Arslan Muradi knew he wanted to study human rights and international conflict resolution, and received a merit scholarship from a program enabling Afghan students to attend college in the United States
Like many students, Arslan Muradi had a gap between high school graduation and his first year of college. Muradi spent three years working for the U.S. Agency for International Development (USAID) before being accepted into the AMZ Renaissance Foundation Afghanistan Undergraduate Fellowship Program (AUFP) and coming to Hampshire College. The Fellowship Program, created by the AMZ Renaissance Foundation and American Councils for International Education, provides merit scholarships for Afghan students to attend college in the United States. Muradi is one of only ten students who have been accepted into the program.
Applying to AUFP, Muradi knew he wanted to study human rights and international conflict resolution. Based on this passion and his other interests, the program matched Muradi with Hampshire College.In his first semester of Division I, Muradi took Political Anthropology of South Asia, taught by Visiting Assistant Professor of South Asian Studies Vishnupad. In the class, Muradi investigated efforts to resolve the India-Pakistan conflict from 1947 to the present. The course strengthened Muradi's commitment to studying international conflict resolution in his Division II Concentration.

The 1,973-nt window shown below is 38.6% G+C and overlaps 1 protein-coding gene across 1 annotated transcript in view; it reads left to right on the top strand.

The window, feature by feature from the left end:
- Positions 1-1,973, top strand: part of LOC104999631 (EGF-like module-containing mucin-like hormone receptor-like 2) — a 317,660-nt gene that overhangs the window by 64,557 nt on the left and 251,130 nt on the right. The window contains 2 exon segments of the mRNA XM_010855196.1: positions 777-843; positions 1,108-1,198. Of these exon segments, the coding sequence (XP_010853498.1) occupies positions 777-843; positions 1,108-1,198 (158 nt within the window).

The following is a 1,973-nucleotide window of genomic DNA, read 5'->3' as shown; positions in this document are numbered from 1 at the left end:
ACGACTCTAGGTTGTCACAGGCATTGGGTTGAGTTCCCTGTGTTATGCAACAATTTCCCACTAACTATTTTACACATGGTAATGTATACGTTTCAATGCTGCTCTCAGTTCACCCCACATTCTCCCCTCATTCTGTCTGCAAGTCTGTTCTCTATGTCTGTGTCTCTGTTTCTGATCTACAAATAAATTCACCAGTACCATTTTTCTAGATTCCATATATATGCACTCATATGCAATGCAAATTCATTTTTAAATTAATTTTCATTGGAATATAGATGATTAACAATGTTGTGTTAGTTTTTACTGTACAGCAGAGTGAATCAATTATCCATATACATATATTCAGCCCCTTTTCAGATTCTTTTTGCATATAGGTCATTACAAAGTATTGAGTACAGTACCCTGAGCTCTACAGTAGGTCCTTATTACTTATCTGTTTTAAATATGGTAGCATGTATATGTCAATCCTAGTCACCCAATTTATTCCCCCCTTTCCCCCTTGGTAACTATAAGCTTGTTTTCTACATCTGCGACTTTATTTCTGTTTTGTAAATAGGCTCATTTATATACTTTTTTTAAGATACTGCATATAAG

Muradi says he sees an almost unlimited variety of subjects and ways to study them through Hampshire's belonging to the Five College Consortium.
Aside from academics, Muradi is an active member of a number of student groups, including Students of Under-Represented Cultures and Ethnicities (SOURCE) and the Forum of International Students at Hampshire (FISH). Muradi is able to live with other international students in the International Students Mod in Greenwich.
"There couldn't be a better place than Hampshire for me," he says.
Now in his second semester, Muradi has a vision for how he will leverage his college education. "I want to work with conflict resolution firms in and out of Afghanistan," he says. "Mostly through economic development, I would like to make Afghanistan a better place to live."